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Book Truck to tour U.S. to promote reading in Spanish

September 07, 2015

 Book Truck to tour U.S. to promote reading in Spanish

Book Truck, a bookstore on wheels, will visit dozens of elementary schools throughout the United States carrying books in Spanish to promote reading in that language among the country's schoolchildren.

The first stop on the mobile bookstore's nationwide tour is San Diego and later it will travel to other cities with a heavy Hispanic presence including Los Angeles, Chicago, Miami, New York and Laredo, Texas.

By offering books in Spanish, the traveling bookstore, an initiative of Mexican publisher FCE, also seeks to help children with Hispanic roots preserve their culture through literature in that language.

"Within the same families, when generational changes occur, communication is lost between grandparents and grandchildren," Alan Miranda, the representative of FCE in the United States, told EFE.

The project was launched after - in meeting with parents and educators - representatives of the publisher became aware of a lack of titles in Spanish in libraries and bookstores in the United States.

"So that it won't be an obstacle that people are not finding books, now we're going to go to them," said Miranda.

The initiative also seeks to push bilingualism.

The first institution in San Diego County to extend an invitation to the traveling bookstore was Veterans Elementary School, where 68 percent of the student body is of Hispanic origin.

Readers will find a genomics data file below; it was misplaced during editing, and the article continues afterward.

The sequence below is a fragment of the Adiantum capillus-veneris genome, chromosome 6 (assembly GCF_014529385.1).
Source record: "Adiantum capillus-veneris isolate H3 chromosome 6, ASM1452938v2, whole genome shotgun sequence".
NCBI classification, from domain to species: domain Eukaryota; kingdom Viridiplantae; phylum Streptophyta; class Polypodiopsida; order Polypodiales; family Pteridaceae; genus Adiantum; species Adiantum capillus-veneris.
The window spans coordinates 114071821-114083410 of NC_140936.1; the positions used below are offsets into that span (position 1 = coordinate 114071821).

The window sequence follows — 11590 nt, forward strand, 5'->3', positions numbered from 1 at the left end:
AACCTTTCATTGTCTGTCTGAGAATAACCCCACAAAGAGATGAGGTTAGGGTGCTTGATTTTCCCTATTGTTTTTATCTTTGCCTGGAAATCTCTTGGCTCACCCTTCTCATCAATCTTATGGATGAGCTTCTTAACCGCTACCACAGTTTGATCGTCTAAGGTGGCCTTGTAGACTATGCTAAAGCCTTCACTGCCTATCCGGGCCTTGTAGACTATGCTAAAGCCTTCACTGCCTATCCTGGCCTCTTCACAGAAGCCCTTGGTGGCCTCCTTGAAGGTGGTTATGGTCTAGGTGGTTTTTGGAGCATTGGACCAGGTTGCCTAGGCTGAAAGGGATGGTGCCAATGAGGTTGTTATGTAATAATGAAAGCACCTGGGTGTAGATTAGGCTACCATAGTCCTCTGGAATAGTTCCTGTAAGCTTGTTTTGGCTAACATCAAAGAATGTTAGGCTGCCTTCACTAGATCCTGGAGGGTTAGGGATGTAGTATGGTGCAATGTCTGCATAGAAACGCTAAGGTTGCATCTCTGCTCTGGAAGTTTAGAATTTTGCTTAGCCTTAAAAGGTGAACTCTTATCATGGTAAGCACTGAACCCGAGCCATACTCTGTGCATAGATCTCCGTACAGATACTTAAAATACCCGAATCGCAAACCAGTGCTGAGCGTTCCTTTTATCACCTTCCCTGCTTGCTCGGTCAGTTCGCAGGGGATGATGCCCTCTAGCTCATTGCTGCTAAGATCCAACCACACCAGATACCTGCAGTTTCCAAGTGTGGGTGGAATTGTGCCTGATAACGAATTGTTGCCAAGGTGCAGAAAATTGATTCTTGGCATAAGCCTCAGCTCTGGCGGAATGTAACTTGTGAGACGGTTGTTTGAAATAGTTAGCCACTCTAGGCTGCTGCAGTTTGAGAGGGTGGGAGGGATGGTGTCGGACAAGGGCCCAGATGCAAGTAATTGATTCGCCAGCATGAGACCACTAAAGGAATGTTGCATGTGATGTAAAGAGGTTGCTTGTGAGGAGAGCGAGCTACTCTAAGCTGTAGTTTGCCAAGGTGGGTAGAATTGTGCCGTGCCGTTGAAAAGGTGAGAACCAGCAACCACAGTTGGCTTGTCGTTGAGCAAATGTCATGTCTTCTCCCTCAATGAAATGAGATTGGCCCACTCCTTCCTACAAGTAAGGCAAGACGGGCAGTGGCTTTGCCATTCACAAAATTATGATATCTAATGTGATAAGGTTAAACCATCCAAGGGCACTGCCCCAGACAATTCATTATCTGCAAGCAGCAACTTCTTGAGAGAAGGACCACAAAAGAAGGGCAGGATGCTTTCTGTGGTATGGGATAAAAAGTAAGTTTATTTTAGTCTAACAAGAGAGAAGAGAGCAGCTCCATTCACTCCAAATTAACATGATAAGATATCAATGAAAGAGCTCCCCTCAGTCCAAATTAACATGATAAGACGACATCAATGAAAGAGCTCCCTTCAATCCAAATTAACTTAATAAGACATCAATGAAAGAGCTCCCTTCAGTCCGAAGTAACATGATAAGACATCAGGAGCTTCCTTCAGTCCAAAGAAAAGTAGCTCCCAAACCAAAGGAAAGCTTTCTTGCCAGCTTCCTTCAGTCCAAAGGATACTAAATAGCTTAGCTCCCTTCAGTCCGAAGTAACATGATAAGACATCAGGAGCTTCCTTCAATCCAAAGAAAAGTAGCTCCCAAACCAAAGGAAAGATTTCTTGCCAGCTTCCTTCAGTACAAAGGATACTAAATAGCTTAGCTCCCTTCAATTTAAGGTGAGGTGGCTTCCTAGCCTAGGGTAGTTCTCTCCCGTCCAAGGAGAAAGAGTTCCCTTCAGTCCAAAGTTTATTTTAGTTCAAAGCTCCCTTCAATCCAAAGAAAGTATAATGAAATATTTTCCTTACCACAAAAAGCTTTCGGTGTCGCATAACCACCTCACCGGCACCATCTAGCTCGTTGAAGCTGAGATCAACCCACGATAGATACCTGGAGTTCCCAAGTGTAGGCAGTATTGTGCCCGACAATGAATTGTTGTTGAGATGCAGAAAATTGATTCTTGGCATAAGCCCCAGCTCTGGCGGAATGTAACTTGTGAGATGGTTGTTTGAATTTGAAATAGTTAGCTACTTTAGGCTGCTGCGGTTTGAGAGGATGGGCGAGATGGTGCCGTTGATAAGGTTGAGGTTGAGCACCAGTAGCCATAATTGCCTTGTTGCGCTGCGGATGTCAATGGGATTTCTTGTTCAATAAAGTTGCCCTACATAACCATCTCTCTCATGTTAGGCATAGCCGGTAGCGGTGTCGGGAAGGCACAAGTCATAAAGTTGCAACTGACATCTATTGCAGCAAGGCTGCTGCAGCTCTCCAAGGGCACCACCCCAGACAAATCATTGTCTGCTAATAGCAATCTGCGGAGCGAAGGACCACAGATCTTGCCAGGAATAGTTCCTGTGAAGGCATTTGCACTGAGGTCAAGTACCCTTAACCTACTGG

Principal Froylan Villanueva told EFE that, despite the nearness of the border with Mexico, it's still difficult to find books in Spanish that can be taken advantage of by students in dual English-Spanish immersion programs.

"It's even more difficult to find books that are by Latin American authors because many are ... translated from Spanish into English, something that is always good but something is lost," the principal said.

Villanueva said that in recent years demand has grown for students to enter these bilingual programs, mainly among Anglo parents who want their children to master more than one language, to the extent that currently there is a waiting list.

In addition, parents from Hispanic families enroll their children in these classes "so they won't lose the language" once they enter public school, where mostly English is spoken.

Angela Gomez, the mother of two, said that it's important for her kids to read in both languages, and she says it's due to this type of bookstore offering a variety of titles.

"I hope that this truck goes to more schools. It's always good to give the chance to parents to buy books in Spanish that cannot be found in other bookstores at a reasonable price," she told EFE.

Source Fox News Latino